Boswellia and asthma
Effects of Boswellia serrata gum resin in patients with bronchial asthma: results of a double-blind, placebo-controlled, 6-week clinical study.
Planta Med. 2004; Sterk V, Bhele B. Department of Pharmacology of Natural Products & Clinical Pharmacology, University of Ulm, Ulm, Germany.
In this study we investigated the effects of concomitant food intake on the bioavailability of distinct boswellic acids from the test preparation BSE-018, a dry extract from Boswellia serrata gum resin. In a randomised, open, single-dose, two-way crossover study, healthy male subjects received three capsules of BSE-018 equivalent to 786 mg dry extract of Boswellia serrata gum resin either in the fasted state or together with a standardised high-fat meal. Boswellic acid plasma concentrations were analysed for up to 60 h after oral dosing. As compared to the fasted state, the administration of BSE-018 concomitantly with a high-fat meal led to several-fold increased areas under the plasma concentration-time curves as well as peak concentrations of beta-boswellic acid, 11-keto-beta-boswellic acid and acetyl-11-keto-beta-boswellic acid.
Boswellia and osteoarthritis
Efficacy and tolerability of Boswellia serrata extract in treatment of osteoarthritis of knee—a randomized double blind placebo controlled trial.
Phytomedicine. 2003; Kimmatkar N, Thawani V, Hingorani L. MS Orthopedics, Indira Gandhi Medical College, Nagpur, India.
Boswellia serrata tree is commonly found in India. The therapeutic value of its gum (guggulu) has been known. It posses good anti-inflammatory, anti-arthritic and analgesic activity. A randomized double blind placebo controlled crossover study was conducted to assess the efficacy, safety and tolerability of Boswellia serrata Extract in 30 patients of osteoarthritis of knee, 15 each receiving active drug or placebo for eight weeks. After the first intervention, washout was given and then the groups were crossed over to receive the opposite intervention for eight weeks. All patients receiving the herbal treatment reported decrease in knee pain, increased knee flexion and increased walking distance. The frequency of swelling in the knee joint was decreased. Radiologically there was no change. The observed differences between drug treated and placebo being statistically significant, are clinically relevant. Boswellia serrata Extract was well tolerated by the subjects except for minor gastrointestinal symptoms. Boswellia serrata Extract is recommended in the patients of osteoarthritis of the knee with possible therapeutic use in other arthritis.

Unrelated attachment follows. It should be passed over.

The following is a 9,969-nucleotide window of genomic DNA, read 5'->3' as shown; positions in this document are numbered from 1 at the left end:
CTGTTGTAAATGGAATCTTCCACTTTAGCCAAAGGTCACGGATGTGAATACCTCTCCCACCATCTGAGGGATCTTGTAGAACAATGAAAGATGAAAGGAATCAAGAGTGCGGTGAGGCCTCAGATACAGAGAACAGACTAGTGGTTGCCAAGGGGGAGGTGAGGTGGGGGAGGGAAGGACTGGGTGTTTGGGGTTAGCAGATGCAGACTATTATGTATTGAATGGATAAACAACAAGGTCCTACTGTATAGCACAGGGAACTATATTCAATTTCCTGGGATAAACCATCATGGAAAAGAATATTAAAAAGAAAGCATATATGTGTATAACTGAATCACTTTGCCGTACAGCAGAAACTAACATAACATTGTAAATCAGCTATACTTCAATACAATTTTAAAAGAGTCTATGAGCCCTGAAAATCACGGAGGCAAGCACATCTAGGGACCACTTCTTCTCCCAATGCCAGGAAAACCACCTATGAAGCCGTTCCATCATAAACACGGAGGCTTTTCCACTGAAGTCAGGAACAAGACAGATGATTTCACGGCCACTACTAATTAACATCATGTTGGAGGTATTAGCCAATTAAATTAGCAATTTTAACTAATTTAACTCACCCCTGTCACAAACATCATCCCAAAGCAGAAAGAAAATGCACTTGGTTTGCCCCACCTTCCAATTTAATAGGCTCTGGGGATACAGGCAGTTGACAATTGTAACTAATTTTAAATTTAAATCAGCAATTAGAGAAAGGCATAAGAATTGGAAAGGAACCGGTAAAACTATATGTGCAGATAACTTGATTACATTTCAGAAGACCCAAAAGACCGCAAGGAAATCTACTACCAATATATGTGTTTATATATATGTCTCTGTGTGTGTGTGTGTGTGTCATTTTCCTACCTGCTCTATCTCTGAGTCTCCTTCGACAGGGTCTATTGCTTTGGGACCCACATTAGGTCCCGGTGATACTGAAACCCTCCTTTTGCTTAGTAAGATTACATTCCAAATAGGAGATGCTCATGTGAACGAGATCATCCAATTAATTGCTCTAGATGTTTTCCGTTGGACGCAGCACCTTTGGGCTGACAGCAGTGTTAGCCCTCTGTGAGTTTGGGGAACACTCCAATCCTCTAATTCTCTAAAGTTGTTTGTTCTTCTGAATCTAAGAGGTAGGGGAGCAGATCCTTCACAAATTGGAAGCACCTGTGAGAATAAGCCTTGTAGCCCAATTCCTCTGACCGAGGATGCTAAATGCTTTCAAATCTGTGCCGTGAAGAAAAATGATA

BMJ. 2008; Ernst E. Complementary Medicine, Peninsula Medical School, Universities of Exeter and Plymouth, Exeter, UK.
All randomised clinical trials of Boswellia serrata extract as a treatment for any human medical condition were included and studies of Boswellia serrata preparations combined with other ingredients were excluded. Of 47 potentially relevant studies, seven met all inclusion criteria (five placebo controlled, two with active controls). The included trials related to asthma, rheumatoid arthritis, Crohn’s disease, osteoarthritis, and collagenous colitis. Results of all trials indicated that Boswellia serrata extracts were clinically effective. Three studies were of good methodological quality. No serious safety issues were noted. The evidence for the effectiveness of Boswellia serrata extracts is encouraging but not compelling.
Side effects and safety of Boswellia serrata Extract
Some rare and typically mild side effects that you might experience while taking boswellia extract include rashes, diarrhea and nausea.
No major boswellia serrata side effects have been mentioned in medical journals.
To treat osteoarthritis or rheumatoid arthritis, you might take boswellia extracts standardized to contain 150mg of boswellic acids three times daily, states the University of Michigan Health System. This would work out to be 300mg to 400mg of boswellia extract that contains 37.5 percent boswellic acids, taken three times daily, according to the University of Pittsburgh Medical Center. Consult your doctor to discuss a proper dosage of boswellia serrata extract before taking the herb.